The Fifteenth Sunday after Trinity, 2017

The Epistle – Galatians 6:11-18

The Gospel – Matthew 6:24-34

Article 8 – Of The Creeds


In the Name of the Father and of the Son and of the Holy Ghost, Amen.



In this 8th Article that we are addressing today, we are told about three Creeds; The Nicene, The Apostles’ and the Athanasian.


These three ought thoroughly to be received and believed; for they may be proved by most certain warrants of Holy Scripture. 



The Nicene Creed is what we almost always, without fail confess each Sunday or any time the Holy Eucharist is celebrated.


The Apostles’ Creed is the standard creed that is confessed at Morning and Evening Prayer. The Nicene is optional for both offices.


The Athanasian Creed, which is not in our Prayer Book, is nevertheless an important and indispensible Creed of the Church…. developed (not by Athanasius by the way but in the early half of the 6th century) and used as a teaching tool as well as a confession.


Its structure is quite different from the Nicene and Apostles’ Creeds.

The inclusion of this Article in the 39 Articles is to cement the fact that Anglicanism was, in the 16th century, despite reforms made in the Church, still firmly grounded in the Catholic Tradition.


Anglicanism confesses the same Creeds as the Ancient Church and remains firmly Catholic, yet Reformed at the same time.  


This was no new Church being formed…but the ancient catholic Church being re-formed away from the errors the Roman Church had slowly, gradually piled up.



The Anglican Church was reclaiming her rightful place as a purified catholic Church and the Articles explain how and why.


The latter half of the Article notes that these three creeds ought to be thoroughly believed and received.


This means that any Confessing Anglican Christian is to acknowledge these three Creeds as authoritative.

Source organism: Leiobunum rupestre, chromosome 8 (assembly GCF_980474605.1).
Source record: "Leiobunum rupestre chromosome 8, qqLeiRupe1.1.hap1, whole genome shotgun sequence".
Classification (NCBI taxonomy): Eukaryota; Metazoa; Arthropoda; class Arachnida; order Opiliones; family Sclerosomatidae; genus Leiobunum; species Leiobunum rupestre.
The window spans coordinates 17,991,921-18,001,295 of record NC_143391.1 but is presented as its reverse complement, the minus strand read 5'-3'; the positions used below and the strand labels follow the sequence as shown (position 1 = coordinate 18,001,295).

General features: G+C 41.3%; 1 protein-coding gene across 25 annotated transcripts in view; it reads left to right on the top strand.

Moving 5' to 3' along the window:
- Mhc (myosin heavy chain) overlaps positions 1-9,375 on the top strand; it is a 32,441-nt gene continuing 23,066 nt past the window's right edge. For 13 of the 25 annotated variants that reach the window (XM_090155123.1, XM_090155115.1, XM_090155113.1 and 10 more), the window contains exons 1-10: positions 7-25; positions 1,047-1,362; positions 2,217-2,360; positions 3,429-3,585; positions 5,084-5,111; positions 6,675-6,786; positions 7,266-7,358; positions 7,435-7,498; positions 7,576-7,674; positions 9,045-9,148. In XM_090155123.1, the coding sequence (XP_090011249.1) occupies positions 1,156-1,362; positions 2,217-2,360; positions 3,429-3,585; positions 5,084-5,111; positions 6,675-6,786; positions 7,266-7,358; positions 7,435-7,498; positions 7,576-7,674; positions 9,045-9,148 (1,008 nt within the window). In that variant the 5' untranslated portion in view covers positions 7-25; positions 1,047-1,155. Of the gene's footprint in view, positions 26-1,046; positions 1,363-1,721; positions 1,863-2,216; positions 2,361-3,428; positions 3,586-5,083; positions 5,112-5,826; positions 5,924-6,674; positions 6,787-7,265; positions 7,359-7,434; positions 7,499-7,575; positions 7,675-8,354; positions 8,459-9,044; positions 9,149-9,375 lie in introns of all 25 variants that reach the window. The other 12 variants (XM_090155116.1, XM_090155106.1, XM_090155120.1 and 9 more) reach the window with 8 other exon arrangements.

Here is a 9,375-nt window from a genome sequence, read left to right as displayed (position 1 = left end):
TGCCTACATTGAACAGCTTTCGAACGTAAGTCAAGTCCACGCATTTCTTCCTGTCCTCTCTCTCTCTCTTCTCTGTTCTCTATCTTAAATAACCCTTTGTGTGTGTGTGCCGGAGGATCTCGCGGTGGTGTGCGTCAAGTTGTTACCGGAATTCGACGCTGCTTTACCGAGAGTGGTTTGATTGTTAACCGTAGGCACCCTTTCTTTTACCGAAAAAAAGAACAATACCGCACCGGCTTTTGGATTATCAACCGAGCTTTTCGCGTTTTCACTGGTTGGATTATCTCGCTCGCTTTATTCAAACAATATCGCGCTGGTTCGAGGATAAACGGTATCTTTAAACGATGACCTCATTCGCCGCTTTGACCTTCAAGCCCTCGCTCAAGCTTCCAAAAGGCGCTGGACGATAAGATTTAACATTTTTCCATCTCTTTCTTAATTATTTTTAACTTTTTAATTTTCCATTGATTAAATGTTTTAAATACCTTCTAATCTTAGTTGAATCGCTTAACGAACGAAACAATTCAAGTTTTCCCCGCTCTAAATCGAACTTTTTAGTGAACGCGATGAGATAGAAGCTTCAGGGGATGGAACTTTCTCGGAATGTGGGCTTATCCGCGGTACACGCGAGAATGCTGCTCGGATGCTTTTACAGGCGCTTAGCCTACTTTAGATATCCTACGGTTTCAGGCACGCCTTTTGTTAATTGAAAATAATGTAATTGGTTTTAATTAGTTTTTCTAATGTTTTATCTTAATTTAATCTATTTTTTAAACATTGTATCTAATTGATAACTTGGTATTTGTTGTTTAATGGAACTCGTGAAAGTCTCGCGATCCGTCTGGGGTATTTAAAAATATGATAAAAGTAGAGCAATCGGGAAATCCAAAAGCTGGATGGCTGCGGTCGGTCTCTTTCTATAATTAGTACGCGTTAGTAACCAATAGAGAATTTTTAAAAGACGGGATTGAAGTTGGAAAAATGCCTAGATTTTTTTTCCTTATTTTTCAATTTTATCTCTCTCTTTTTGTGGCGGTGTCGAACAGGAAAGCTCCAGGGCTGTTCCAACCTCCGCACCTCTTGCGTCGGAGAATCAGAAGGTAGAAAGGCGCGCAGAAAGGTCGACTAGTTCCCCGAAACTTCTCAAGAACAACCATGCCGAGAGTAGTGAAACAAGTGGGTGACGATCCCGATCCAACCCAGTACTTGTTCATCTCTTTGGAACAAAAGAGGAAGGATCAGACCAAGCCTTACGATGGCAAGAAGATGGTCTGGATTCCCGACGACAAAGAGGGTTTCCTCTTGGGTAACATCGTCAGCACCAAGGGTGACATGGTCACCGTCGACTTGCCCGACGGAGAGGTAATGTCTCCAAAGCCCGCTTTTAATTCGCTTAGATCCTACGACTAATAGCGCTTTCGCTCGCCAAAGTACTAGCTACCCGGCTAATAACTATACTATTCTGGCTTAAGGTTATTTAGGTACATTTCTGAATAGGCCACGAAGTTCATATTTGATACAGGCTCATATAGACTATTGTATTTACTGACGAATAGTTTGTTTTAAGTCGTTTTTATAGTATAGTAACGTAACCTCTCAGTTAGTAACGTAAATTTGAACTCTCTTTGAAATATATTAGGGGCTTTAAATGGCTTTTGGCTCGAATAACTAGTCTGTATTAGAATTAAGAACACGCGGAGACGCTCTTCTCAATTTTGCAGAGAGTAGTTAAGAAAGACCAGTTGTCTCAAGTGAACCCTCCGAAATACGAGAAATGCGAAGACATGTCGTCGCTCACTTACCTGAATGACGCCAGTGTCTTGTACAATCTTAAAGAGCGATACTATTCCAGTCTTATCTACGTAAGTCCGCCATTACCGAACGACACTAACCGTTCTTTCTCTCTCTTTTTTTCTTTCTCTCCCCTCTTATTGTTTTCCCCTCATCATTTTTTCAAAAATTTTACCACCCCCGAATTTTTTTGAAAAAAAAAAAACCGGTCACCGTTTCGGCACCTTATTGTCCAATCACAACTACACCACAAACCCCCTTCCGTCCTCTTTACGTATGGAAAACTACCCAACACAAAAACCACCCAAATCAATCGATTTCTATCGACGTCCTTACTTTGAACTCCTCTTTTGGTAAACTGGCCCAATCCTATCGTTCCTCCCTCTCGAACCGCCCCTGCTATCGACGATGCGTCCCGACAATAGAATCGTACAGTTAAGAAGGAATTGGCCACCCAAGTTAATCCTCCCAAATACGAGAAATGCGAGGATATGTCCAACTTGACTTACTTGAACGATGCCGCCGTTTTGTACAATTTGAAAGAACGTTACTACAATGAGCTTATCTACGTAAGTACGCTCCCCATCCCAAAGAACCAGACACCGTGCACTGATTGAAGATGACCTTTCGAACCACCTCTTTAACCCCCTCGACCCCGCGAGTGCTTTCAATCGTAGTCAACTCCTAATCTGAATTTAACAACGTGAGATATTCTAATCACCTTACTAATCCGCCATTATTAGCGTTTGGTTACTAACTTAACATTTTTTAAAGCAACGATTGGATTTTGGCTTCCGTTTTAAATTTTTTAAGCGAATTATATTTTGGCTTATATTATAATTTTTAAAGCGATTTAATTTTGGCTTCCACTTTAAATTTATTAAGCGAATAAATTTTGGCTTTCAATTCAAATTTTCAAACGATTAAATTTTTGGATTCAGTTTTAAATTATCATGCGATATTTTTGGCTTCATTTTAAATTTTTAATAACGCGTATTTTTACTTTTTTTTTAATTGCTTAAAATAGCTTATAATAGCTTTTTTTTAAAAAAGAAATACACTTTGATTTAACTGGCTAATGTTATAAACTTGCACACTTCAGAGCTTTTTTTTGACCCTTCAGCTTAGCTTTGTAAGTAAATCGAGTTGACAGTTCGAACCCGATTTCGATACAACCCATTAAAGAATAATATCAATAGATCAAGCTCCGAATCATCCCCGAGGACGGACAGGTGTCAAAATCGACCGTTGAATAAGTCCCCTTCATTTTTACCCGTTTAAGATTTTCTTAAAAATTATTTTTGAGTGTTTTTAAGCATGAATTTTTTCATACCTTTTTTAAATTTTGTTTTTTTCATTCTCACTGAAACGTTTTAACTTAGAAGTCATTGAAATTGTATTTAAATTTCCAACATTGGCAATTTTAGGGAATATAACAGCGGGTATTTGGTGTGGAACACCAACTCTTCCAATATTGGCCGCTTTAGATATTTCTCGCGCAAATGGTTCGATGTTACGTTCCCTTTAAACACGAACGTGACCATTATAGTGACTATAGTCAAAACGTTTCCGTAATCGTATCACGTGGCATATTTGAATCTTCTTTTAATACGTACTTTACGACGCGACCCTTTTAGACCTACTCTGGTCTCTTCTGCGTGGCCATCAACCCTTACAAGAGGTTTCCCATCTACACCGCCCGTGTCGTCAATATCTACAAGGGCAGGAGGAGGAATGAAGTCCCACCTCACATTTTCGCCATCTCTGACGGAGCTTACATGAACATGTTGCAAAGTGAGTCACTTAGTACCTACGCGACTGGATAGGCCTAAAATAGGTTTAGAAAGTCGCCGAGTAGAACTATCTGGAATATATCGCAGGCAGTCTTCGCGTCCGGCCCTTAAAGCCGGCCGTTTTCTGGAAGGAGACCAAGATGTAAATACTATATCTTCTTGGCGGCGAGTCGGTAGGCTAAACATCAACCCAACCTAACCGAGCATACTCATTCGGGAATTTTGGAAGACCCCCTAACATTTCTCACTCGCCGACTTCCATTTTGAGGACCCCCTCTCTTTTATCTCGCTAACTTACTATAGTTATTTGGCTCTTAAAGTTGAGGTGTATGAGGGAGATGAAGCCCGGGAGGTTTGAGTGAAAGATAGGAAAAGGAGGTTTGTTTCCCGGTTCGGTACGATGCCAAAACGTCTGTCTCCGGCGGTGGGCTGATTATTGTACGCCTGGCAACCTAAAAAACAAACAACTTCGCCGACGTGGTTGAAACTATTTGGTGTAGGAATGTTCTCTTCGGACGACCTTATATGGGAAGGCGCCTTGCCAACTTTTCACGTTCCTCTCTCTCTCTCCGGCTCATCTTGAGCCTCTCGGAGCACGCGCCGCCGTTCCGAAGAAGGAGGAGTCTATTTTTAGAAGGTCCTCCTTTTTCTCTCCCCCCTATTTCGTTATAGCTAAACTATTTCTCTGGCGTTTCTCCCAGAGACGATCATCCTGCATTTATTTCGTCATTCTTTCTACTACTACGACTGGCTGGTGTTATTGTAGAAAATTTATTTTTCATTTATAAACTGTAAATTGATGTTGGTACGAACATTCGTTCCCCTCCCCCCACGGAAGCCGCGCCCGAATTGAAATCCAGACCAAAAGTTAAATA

They are authoritative, because as the Article goes on to say, “…they may be proved by most certain warrants of holy scripture.”



In other words, the Creeds are a summary of Bible teaching…condensed down into major points that are most significant and important for any and all Christians to know to his soul’s health.


Every point in each of the three Creeds is found in the Bible.

Each concept is pulled from the teaching of the Bible.


Though not all words in the Creeds are found in the Bible….like Trinity, the concept of the Trinity is clearly set down in the Bible and can be drawn from it by careful reading.


Another point is also implied here in this article…and that is: The Bible has the greater authority.

We do accept the Creeds as they are in agreement with what the Scriptures teach.  The Church has deemed the Creeds to be Biblical, therefore we accept and confess the creeds as statements of Biblical Truth.


But the Bible remains the final authority on Christian doctrine. This is what is meant by sola scriptura…scripture alone. 


The Scriptures are the final authority over all creeds, councils, bishops, Church Fathers, etc.


We need not trace the history of each of the Creeds here, however it might be of some use to mention briefly some of the highlights of the Athanasian Creed, since it is the least known of the three by American Christians in particular.